A Conversation with Hakeem Belo-Osagie
Accomplished Nigerian businessman reflects on what it takes to be an effective leader in Africa and beyond.
What are the unique challenges facing the African entrepreneurial ecosystem? How is the rapid growth of fintech startups impacting the Nigerian economy? And what does it take to become a modern business leader? Hakeem Belo-Osagie, accomplished businessman, philanthropist, and educator, has the experience and expertise to tackle all three.
Few business leaders understand the systemic challenges facing African finance as well as Hakeem Belo-Osagie. For three decades, he’s been a driving force in the Nigerian economy, working across the energy, finance, and telecom sectors. He left a decade-long career in the Nigerian government for the life of an entrepreneur — and he hasn’t looked back. But it didn’t start well, as Belo-Osagie explains:
“I think I mightily overestimated my abilities, and my first entrepreneurial venture in finance was a complete failure, the bulk of which was entirely my own fault. It was a wonderful lesson. And I was able to pick myself up. The second venture of mine, which was a securities trading company, went very well. Subsequent to that, I staged the takeover of a large government-owned bank that I realized after buying was effectively bankrupt.”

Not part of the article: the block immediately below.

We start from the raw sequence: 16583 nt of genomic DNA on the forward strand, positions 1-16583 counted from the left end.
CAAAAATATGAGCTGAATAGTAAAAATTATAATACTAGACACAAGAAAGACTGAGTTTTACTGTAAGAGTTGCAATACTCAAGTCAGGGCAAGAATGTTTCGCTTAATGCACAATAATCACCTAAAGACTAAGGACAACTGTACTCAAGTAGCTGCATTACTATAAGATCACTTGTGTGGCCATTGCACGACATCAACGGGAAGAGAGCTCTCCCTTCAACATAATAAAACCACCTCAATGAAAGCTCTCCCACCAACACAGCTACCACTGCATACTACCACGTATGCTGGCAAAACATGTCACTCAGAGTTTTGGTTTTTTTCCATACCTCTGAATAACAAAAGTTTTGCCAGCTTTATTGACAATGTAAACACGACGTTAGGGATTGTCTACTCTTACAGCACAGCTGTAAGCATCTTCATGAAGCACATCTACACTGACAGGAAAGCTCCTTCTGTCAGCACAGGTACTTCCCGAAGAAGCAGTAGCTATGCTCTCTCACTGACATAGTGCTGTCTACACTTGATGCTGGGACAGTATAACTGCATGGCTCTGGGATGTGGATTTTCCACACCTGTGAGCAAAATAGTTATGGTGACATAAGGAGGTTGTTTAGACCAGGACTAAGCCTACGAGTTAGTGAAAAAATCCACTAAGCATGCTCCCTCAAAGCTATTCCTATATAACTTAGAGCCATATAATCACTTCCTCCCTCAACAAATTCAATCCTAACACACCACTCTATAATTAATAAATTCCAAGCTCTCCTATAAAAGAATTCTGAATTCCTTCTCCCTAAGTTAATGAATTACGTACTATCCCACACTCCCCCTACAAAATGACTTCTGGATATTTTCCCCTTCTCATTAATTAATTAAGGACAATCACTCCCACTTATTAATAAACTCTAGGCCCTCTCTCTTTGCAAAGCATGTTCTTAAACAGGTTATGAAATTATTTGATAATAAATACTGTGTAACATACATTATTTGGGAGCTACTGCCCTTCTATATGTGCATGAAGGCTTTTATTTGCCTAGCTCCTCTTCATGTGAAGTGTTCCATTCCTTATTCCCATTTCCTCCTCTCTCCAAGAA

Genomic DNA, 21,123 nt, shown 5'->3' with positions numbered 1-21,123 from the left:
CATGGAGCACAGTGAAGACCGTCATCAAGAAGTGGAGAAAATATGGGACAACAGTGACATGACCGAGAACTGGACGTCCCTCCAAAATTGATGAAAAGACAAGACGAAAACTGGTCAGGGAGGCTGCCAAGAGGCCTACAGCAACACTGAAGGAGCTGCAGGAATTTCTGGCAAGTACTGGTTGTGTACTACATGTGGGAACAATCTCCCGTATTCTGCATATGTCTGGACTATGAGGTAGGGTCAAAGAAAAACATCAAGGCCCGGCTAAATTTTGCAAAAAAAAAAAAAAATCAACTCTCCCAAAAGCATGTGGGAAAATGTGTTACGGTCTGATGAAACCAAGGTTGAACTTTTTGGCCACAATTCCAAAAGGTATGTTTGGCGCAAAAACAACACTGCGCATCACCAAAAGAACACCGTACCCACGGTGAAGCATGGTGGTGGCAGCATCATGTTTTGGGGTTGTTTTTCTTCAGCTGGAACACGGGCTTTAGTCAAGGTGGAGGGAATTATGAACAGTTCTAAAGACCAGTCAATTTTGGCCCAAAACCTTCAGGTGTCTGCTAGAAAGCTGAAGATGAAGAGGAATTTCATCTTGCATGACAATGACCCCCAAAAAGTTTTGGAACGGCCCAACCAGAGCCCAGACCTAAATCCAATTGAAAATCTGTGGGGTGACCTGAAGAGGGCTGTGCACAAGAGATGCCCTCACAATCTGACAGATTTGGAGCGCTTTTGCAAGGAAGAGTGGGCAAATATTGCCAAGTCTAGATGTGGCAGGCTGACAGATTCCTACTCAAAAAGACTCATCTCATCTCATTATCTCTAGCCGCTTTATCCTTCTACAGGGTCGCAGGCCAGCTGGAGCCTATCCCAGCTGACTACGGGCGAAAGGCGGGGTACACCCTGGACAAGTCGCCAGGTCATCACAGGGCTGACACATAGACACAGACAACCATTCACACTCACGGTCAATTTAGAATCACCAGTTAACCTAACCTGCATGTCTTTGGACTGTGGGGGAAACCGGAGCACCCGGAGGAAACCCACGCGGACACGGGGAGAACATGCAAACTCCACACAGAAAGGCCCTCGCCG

Managing a hostile workforce at that bank, UBA, and working with seemingly hostile government regulators, has taught Belo-Osagie about the importance of empathy, patience, and courage. Being aware of how much your employees and regulators really understand about the situation is key to success. When government officials don’t understand something, their instinctive reaction is to say no, the product of a bureaucratic mindset, he says.
Ultimately, Belo-Osagie defines success, especially in Africa, this way: “We have to measure how well we’re doing, not by how many people are on the Forbes cover, or by how many billionaires Africa has, but basically what has happened to the bottom 40 percent. Business success has to enable people to make good sums of money, but it also has to be a system that lifts people out of poverty, large proportions of the overall population.”
Listen to Belo-Osagie’s turnaround story at UBA, his thoughts on the role of regulation in the future of fintech, and what it takes to be an effective leader — in Africa and beyond.
Grit & Growth is a podcast produced by Stanford Seed, an institute at Stanford Graduate School of Business which partners with entrepreneurs in emerging markets to build thriving enterprises that transform lives.
Hear these entrepreneurs’ stories of trial and triumph, and gain insights and guidance from Stanford University faculty and global business experts on how to transform today’s challenges into tomorrow’s opportunities.